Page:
Yagami Light is an unusually bright high school student who has found himself disillusioned and bored with both life and the world. When he stumbles upon a strange book entitled Death Note, however, this all changes. In an attempt to purge the world of evil, he uses the book's powers to claim the lives of criminals and establish himself as a god. Not long after his quest begins, though, he finds himself confronted by a man calling himself "L" who vows to put an end to Light's reign of tyranny before it can begin. With two genius intellects at odds, a deadly game of cat and mouse ensues, and with it can be only one winner - who will prevail?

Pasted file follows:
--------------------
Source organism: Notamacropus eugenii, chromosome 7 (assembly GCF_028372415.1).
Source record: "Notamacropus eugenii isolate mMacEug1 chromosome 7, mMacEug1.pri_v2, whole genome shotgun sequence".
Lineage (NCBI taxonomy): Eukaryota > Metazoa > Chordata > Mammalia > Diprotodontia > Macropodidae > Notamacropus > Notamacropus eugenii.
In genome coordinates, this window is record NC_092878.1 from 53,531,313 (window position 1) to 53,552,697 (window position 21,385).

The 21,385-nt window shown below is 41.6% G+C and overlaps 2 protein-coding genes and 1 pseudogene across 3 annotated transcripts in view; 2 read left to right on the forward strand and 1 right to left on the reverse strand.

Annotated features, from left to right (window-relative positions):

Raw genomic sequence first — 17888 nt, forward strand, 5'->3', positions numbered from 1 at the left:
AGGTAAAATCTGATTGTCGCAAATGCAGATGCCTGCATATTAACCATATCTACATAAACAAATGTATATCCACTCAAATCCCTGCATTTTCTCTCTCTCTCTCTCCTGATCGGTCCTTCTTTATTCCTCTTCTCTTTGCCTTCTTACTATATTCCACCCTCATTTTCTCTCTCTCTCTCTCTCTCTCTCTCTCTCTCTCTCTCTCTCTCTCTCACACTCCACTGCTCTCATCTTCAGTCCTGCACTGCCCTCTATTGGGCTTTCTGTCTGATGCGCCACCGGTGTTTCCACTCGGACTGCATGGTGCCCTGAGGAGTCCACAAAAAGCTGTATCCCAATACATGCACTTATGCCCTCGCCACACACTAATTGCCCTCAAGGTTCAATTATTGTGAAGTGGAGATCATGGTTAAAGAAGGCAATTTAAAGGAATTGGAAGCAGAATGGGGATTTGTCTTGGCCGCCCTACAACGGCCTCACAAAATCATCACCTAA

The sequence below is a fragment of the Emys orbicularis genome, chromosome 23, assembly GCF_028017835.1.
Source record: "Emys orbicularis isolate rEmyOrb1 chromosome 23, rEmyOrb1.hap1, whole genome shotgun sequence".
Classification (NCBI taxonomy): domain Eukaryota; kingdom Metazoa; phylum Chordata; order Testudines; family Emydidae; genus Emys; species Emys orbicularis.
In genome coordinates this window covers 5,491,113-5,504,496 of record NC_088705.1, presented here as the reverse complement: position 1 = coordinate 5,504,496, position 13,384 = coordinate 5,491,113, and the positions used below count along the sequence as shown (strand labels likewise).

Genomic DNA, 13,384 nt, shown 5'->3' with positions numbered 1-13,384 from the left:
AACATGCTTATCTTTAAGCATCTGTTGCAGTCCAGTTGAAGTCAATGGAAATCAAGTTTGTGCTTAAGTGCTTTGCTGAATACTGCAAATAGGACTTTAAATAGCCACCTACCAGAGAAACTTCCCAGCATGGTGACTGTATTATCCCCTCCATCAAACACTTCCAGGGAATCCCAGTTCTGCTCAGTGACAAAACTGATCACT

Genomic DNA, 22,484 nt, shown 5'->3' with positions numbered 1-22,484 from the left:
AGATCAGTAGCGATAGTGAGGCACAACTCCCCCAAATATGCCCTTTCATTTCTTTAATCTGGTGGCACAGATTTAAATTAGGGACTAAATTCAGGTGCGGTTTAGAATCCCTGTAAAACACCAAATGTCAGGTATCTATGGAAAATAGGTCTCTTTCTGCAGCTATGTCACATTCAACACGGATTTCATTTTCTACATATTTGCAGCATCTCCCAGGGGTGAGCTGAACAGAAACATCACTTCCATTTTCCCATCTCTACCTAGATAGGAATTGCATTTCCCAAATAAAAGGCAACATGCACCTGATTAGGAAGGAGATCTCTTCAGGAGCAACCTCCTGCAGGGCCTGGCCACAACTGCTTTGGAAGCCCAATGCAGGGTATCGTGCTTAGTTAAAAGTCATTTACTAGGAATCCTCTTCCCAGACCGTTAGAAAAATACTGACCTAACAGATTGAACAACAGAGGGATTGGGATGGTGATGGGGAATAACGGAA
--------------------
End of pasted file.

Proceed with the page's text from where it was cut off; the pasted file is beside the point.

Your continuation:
StoryDisclaimer: Death Note - The Visualizing God completely spoils the series, so if you have yet to see it do not watch this movie!Without a doubt, Death Note was one of the few anime series that truly captivated me. The intensity, the drama, with which it teems is truly a once-in-a-lifetime experience, and despite not ending the way I would have liked (I'm not bitter anymore, I swear!), it still ended quite poignantly. The events afterward, however, especially regarding Light's fate, are left rather blithe with detail, and that's where The Visualizing God comes into play. Despite being largely a recap of the Light vs. L saga of Death Note, it does throw in a few extra scenes that further develop their tenuous "relationship" with one another. Most importantly, though, it fills in the gaps the series leaves following the closure of the saga, and provides for an "Oh, so that is how it ended!" feeling. You'll probably notice I'm being purposefully vague here out of respect for my readers who have yet to see the series, but those who have seen it should know what I'm talking about.Unlike most recap movies that tend to defile the splendor of their original storylines (Rahxephon and Escaflowne are two examples off the top of my head), The Visualizing God stays true to its source material to the tee, and completely forgoes any sort of perversion just for the sake of new viewing content. Unfortunately, out of necessity for time, its pacing does little to really capture much of the characters, and tends to jump from important scene to important scene without providing much lead-in to the scenes. Even so, for those who have seen the series it manages to be quite coherent, even if it requires pausing briefly a few times to recall certain details. If anything, think of the movie as Death Note Fast Forward, since it's pretty much like watching a movie played at three times speed.AnimationSince The Visualizing God takes a majority of its animation directly from Death Note, I really can't fault any points here - it's truly epic. The new scenes are equally as gorgeous and riddled with flawless cinematography as their predecessors, so there are no obvious rifts between new and old. Again, as with the series, the visuals carry the emotional weight needed for a suspense-thriller such as this to truly gravitate its audience toward it - as even with the time constraints you can still feel the angst teeming from your screen. It probably doesn't hurt, either, that its use of color and lighting provide for an absolutely beautiful visual setting irrespective of its actual content; this stuff is eye candy at its finest.SoundAgain, as with the animation, just about everything is recycled (and thus top-notch in quality.) Ryuk does narrate events quite often, though, and his seiyuu does a fabulous job, especially with his ending lines. This definitely helps at refreshing a dull memory, so I've certainly no complaints.CharactersCharacter development, unfortunately, was rather stale - little more is tacked on to provide additional depth other than the alternative ending sequence. Most of the movie is simply a compilation of Light's and L's tensest moments, and thus precious little time is spent actually fleshing them out. Given that the movie expects the viewer to have already seen Death Note, however, this isn't all that bad, as it removes the fluff and gives the viewer a second dose of the best portions of the drama. Having been some nine odd months or so since I finished the series, though, it was an entertaining highlight of the characters in their finest moments and surfaced a lot of good memories regarding them.If anything noteworthy, the last few minutes do an excellent job at providing some final closure to the epic, as though Death Note concluded quite resolutely, it just seemed to trail off into a blank at the end. Above all, Light's character is wrapped up perfectly, and for those who happened to be rooting for him, it's certainly a satisfying end.OverallYeah, it's chock full of all that Death Note splendor, but The Visualizing God simply lacks sufficient new content for me to warrant it as superb as the series. Aside from the last five minutes of the movie, everything is taken directly from the series, and I was honestly hoping the "alternate ending" it promised would have been given a little more time. Even so, given that the movie picks and chooses the best moments of the series and compacts them all into an enjoyable two hours of airtime, I can't really complain too much. If you have yet to see Death Note stay the hell away from this and go watch it first, but otherwise give this movie a go a few months after you finish the series - you really can't go wrong in doing so.